Many employees have the option to work anywhere, at any time. While there are many advantages, remote workers present new challenges for your payroll team. Here’s what you need to know.
The Remote Work Revolution
By now, employers understand the value of remote work and how it benefits employees as well as their businesses. According to a McKinsey study, nearly 60% of employees can work remotely at least part of the time. That means employers are managing remote workers in different states and even other countries on their payrolls.
The remote work revolution is primarily driven by the freedom and flexibility it offers. Remote workers have the ability to work from anywhere, allowing them to create a work-life balance that suits their needs. This newfound flexibility also leads to significant cost savings, as remote workers can eliminate expenses such as parking fees and commuting. Furthermore, remote work provides the opportunity for workers to spend more quality time with their families.
The advent of remote work also presents advantages for employers. One of these is the ability to tap into a wider pool of available talent, resulting in more productive, engaged, and satisfied employees. Allowing employees to work from home leads to significant cost-savings, such as eliminating rent expenses for office space and the option to explore more affordable alternatives like coworking spaces.
Remote Work Payroll Issues
While it can be a win-win for employers and workers alike, remote workers also expose employers to a new set of issues.
State Employment Laws. One of the primary hurdles in managing payroll for remote employees is navigating the complex maze of labor laws and regulations. Employers have a responsibility to follow federal, state, and local regulations. If you have employees working in other states, you must also follow the applicable state and local employment laws in the state employees are working. Since these laws vary from state to state, it can be challenging for businesses with a geographically dispersed workforce to stay compliant.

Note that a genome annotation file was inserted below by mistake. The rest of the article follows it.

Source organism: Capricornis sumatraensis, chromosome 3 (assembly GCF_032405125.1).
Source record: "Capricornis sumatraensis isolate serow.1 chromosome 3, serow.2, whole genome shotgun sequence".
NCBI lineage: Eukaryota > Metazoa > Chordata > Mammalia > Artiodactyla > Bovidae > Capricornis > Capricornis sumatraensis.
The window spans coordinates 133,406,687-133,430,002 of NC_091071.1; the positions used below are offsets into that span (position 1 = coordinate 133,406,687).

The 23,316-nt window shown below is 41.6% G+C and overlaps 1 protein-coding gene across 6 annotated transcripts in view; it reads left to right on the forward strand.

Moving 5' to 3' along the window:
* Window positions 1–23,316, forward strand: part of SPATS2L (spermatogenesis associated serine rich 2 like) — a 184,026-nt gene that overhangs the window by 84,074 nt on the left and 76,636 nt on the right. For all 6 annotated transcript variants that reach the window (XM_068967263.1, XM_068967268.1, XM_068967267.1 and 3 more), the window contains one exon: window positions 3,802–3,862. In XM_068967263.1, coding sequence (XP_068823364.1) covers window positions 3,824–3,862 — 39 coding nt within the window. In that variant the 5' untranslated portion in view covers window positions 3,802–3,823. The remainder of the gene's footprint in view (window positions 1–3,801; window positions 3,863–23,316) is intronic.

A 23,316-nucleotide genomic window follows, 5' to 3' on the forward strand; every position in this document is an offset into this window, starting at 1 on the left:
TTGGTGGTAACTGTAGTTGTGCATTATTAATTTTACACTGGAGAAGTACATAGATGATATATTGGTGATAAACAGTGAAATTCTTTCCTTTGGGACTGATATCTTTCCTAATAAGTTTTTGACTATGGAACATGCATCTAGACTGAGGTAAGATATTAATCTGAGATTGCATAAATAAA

A few examples of state-specific mandates include:
Paid Leave. Earlier this year, the Department of Labor (DOL) issued new guidance regarding the Family and Medical Leave Act (FMLA) and eligibility requirements for remote workers. While remote workers are eligible for FMLA on the same basis as in-office workers, employers must use the remote worksite location - where the employee reports or assignments are made - as their primary address.
Minimum Wage and Overtime. Although a basic minimum wage is established by federal law and the Fair Labor Standards Act (FLSA), wage and hour laws vary depending on the state. Some cities even have different minimum wage standards. When hiring remote employees, it can be more challenging to keep track of locations, wage requirements, and overtime hours.
Pay Statement Requirements and Pay Rules. State and local laws also vary regarding pay, such as the information that must appear on paystubs, requirements for pay frequency, and vacation and final wages paid upon termination.
Multi-state Tax Implications. When it comes to taxes, the location of your remote employees can make things more complicated, especially for multi-state employers. If the employee lives and works in a different state, the employer must comply with the requirements of that state. The amount of state taxes can vary significantly depending on where the employee is located. Therefore, it's important to determine which states have taxing authority over your remote workers. Ultimately, employers are liable for tax withholding. If the employer fails to withhold the correct tax from wages, the state can collect it from the employer.